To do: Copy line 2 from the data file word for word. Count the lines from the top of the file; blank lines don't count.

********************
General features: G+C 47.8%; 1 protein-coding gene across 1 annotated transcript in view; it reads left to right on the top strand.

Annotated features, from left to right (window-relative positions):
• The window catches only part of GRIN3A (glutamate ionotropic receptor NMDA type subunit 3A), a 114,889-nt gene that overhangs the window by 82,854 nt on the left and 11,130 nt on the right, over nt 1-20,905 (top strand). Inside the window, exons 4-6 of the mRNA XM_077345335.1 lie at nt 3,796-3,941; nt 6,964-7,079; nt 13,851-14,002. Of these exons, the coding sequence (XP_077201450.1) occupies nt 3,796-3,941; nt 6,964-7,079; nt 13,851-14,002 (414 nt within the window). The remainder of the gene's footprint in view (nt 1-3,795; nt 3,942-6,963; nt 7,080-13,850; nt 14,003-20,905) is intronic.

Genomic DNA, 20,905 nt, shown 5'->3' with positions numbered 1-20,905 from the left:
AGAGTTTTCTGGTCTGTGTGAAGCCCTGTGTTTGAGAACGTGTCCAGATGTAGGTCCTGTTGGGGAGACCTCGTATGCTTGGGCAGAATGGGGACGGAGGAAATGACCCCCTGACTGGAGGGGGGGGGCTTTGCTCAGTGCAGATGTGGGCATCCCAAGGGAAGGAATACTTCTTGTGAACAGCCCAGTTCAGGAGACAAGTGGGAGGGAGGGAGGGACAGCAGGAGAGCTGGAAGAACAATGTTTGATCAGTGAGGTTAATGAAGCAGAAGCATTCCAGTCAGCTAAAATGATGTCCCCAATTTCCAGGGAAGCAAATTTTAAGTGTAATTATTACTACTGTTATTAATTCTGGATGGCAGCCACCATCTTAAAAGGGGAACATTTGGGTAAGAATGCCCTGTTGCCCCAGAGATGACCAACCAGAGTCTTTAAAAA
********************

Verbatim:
Annotated features, from left to right (window-relative positions):